A Year in the Life: Ambient Math Wins the Race to the Top!
For one year, 365 days, this blog will address the Common Core Standards from the perspective of creating an alternate, ambient learning environment for math. Ambient is defined as “existing or present on all sides, an all-encompassing atmosphere.”
And ambient music is defined as: “Quiet and relaxing with melodies that repeat many times. Why ambient? A math teaching style that’s whole and all encompassing, with themes that repeat many times through the years, is most likely to be effective and successful. Today’s post features an article from a Canadian newspaper, The National Post, on the merits of slowing down and exploring the joys of tried-and-true algorithms and times tables! (Graphic by Mike Faille / NP Graphics)
Here are a few excerpts, but do read the whole thing, it captures the crux of the Common Core dilemma:
University of Winnipeg math professor Anna Stokke and two of her colleagues knew there was “a huge problem,” when they started hearing about Manitoba grade school students not being taught how to do vertical addition, carry or borrow numbers, or knowing their times tables.
Then, two years ago, she and Robert Craigen, a fellow U of W professor, and Fernando Szechtman a math professor at the University of Regina, formed WISE Math — the Western Initiative for Strengthening Math Education. They set up a website with a blog, gave lots of media interviews and started meeting with government officials to push for changes in the way math was being taught.
“Then we started hearing from a lot of parents, from all across Canada,” said Ms. Stokke, whose group has collected nearly 1,000 signatures supporting its calls for reform. “It’s a lot of work and it’s a lot of trouble to advocate for things like this … but our kids are worth it, because in the end we really need our kids to learn math.”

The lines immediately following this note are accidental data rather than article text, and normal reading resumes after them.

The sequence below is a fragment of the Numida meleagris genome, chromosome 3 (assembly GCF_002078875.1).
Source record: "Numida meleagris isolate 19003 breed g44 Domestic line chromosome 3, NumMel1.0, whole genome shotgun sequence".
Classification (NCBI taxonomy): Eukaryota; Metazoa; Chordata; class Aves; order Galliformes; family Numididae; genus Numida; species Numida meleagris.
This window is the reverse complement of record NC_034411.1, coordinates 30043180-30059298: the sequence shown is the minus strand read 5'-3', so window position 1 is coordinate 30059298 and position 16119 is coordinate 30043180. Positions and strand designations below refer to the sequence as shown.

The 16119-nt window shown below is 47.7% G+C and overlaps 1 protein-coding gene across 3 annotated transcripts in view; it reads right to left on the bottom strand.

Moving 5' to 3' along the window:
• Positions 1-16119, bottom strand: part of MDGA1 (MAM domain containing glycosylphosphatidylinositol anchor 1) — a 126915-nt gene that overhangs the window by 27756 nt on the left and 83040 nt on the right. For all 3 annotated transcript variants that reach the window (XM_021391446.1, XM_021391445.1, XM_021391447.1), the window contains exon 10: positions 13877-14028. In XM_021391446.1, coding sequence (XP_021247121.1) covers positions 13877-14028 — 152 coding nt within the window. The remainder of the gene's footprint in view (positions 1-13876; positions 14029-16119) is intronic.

The group is now seeing the fruit of its efforts this fall, as Manitoba rolls out a “back to basics,” revised curriculum for kindergarten to Grade 8, one explicitly requiring students to learn times tables; have automatic recall of answers to basic problems such as 30 – 5 = 25, known as math “facts”; and standard algorithms for key math operations — and perform them without using a calculator.
It marks a step back from “new math” and “inquiry-based” teaching approaches that emphasize such things as estimating and multiple “strategies” in basic calculations — complicated methods of solving math problems in a bid to develop students’ deeper understanding of how those calculations work. Such approaches are common across Canada and are part of the Western and Northern Canadian Protocol (WNCP), a common framework, initiated in 1995 and revised in 2006, used to develop curriculum in all western provinces, Canada’s three territories, as well as in Atlantic provinces including Newfoundland, Nova Scotia and Prince Edward Island.
“We were hearing concerns from parents and we were hearing concerns from some math professionals,” said Ms. Allan, who called her province “a leader” in math reform. Besides worrying about students not learning basic math skills, parents trying to pitch in with their children’s homework, “were having difficulty helping their young people because they weren’t able to understand it either.”
Sound familiar? It seems Canada has been dealing with a scenario very much like the Common Core for a while now. Note that both Math By Hand and Waldorf Education feature a lively, effective blend of the “basics” with the “deep understanding” that the new math standards are going for. But the crucial difference is that both approaches are so holistic and child-centered that there’s never the danger of age-inappropriateness, over-abstraction, or alienating disconnection.
Knowledge ensues in an environment dedicated to imaginative, creative knowing, where student and teacher alike surrender to the ensuing of knowledge as a worthy goal. Tune in tomorrow for more Grade 3 math CCSS and their ambient counterparts.